Black Leopard Camp
Did you know?
Leopards are South Africa's last remaining Big 5 member occurring in the wild, outside protected areas.
Black Leopard Camp is a family-owned and run luxury lodge, located on a 6 000 hectare farm just outside Lydenburg.
For the past 10 years the Ingwe Leopard Project has used the farm as a research base in its work to save the region's leopards. Like other leopards in South Africa, these animals are under threat from poisoning and trapping by local livestock farmers and hunters supplying the traditional medicine trade.
The farm has become a safe zone for the animals which - normally elusive - are increasingly being spotted within the farm's boundaries. This, combined with the ongoing leopard conservation research and the need to raise the profile of these efforts, saw Black Leopard Camp open its doors in 2010.
The camp is involved in monitoring and tracking leopards on the farm every day, either on foot or via GPS through the high frequency collars located on 3 leopards that visit frequently. Ingwe Leopard Project staff also set camera ‘traps' to get footage of leopards coming onto the farm.
Guests are able to assist professional conservationists in these activities and, once the collared leopards have been located, be taken to the site.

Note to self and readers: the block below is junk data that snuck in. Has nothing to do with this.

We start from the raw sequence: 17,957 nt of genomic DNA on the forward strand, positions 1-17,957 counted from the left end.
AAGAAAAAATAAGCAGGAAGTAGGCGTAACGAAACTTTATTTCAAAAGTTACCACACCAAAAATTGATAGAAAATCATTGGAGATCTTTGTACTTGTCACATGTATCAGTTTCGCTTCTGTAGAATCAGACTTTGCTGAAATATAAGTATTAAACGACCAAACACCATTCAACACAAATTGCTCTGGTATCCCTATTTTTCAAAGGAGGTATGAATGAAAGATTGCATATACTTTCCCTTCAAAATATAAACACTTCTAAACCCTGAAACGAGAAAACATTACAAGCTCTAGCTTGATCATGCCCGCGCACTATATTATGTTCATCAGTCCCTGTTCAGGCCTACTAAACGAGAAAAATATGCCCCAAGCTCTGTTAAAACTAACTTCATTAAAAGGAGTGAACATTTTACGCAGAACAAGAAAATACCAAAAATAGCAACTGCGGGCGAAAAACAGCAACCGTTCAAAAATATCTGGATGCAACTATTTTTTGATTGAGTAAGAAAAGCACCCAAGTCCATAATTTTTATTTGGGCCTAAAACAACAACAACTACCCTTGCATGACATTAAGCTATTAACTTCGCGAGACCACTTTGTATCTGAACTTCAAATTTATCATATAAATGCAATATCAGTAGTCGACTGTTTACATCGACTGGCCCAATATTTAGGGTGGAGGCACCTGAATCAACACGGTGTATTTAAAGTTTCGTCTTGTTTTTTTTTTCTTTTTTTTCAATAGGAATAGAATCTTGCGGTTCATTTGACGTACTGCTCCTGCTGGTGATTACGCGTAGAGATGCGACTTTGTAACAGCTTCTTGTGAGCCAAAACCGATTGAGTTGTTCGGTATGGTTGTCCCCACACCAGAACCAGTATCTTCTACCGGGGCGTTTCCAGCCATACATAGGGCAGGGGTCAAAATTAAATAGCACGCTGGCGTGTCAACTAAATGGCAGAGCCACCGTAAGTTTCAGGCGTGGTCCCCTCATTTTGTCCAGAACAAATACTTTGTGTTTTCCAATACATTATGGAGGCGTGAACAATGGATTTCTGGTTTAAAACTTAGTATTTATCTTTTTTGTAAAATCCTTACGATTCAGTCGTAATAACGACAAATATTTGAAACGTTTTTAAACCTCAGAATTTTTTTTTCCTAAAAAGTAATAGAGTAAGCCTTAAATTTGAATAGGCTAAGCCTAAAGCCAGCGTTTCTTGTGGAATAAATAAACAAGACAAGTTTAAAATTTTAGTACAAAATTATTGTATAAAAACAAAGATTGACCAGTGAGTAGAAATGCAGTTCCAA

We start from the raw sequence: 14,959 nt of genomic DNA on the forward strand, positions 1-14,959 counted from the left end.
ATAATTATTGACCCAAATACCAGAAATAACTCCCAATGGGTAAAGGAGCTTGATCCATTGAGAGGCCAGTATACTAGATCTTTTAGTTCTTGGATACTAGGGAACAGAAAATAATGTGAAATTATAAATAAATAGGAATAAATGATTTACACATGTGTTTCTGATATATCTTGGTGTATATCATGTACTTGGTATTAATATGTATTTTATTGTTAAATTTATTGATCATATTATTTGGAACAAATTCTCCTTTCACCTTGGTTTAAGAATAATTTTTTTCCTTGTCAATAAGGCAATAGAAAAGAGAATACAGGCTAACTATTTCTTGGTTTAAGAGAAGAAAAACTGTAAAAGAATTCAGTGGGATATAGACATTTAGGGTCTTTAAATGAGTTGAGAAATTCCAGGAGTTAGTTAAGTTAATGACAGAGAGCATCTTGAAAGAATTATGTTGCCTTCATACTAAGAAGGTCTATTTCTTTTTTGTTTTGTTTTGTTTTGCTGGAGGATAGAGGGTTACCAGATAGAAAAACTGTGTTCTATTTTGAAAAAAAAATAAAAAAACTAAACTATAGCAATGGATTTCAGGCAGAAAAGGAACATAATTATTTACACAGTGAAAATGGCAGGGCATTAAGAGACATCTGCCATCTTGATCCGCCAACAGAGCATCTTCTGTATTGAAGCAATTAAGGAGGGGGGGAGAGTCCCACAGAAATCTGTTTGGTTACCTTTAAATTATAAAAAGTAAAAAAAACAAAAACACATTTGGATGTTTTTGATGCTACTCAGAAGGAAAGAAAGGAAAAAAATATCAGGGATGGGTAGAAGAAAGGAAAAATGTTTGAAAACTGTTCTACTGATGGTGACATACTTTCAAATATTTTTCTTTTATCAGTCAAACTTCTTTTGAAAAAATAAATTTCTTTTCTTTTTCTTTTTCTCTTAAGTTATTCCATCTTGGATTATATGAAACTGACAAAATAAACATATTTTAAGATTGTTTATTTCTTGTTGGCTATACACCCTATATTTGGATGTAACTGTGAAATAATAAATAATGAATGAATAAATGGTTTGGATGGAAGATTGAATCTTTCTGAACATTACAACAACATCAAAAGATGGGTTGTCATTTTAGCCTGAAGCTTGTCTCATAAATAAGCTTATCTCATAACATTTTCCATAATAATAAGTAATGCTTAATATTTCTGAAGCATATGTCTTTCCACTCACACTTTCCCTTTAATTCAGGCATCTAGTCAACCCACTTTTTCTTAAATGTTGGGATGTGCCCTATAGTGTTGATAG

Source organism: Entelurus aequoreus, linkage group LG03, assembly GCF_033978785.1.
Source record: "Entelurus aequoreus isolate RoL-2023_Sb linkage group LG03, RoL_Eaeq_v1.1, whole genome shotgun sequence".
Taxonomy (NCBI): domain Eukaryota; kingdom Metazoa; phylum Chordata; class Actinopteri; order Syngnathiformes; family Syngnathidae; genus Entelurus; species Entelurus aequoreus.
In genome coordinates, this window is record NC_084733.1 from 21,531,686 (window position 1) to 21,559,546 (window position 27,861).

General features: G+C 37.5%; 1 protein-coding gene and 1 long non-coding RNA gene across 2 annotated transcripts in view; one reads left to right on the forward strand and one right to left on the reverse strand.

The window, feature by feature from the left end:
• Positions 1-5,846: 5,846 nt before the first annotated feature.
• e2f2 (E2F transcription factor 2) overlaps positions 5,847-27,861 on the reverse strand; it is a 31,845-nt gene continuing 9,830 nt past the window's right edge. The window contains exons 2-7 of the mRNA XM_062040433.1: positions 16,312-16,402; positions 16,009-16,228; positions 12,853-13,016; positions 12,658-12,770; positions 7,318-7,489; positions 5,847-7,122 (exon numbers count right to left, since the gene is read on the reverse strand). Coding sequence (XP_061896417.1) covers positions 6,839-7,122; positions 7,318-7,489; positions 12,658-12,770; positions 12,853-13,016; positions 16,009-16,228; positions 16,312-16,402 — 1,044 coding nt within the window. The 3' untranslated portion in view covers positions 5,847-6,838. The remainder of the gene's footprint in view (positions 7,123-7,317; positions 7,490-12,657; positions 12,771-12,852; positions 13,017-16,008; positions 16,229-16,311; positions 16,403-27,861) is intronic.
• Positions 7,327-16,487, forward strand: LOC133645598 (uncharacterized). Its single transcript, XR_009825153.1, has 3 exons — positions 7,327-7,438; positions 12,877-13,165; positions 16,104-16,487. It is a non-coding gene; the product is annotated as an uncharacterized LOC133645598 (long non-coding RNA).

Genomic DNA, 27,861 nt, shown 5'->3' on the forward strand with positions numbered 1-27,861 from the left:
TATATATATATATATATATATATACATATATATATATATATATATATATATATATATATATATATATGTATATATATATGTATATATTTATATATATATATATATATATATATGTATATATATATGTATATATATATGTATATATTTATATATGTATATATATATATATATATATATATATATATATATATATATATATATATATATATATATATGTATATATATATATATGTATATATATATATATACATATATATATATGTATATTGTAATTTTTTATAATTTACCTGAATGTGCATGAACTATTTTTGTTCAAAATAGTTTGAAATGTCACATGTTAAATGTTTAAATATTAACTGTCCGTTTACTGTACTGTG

Black Leopard Camp and the Ingwe Leopard Project also host leopard capture experiences at intervals throughout the year. This involves safely capturing the leopards, darting them and gathering data on the animals.
Guests participating in the leopard capture experience are brought in once the animal has been sedated and are able to view the research and collaring process.
Black Leopard Camp has been frequented by at least 3 males and 2 females with cubs. As its name suggests, the camp is also visited by rare black leopards, which is a melanistic (dark pigmented) version of the normal spotted species. The camp is located in a high-density black leopard region, although sightings of these animals are incredibly rare.
In between these activities, visitors can do self-guided and guided bush walks, photographic safaris, bird watching, game drives and archaeological walks, which take in the farm's old mines and petroglyphs.
The camp will also soon house a new trails camp, allowing visitors the opportunity to spend a night out under stars in hammocks around a campfire.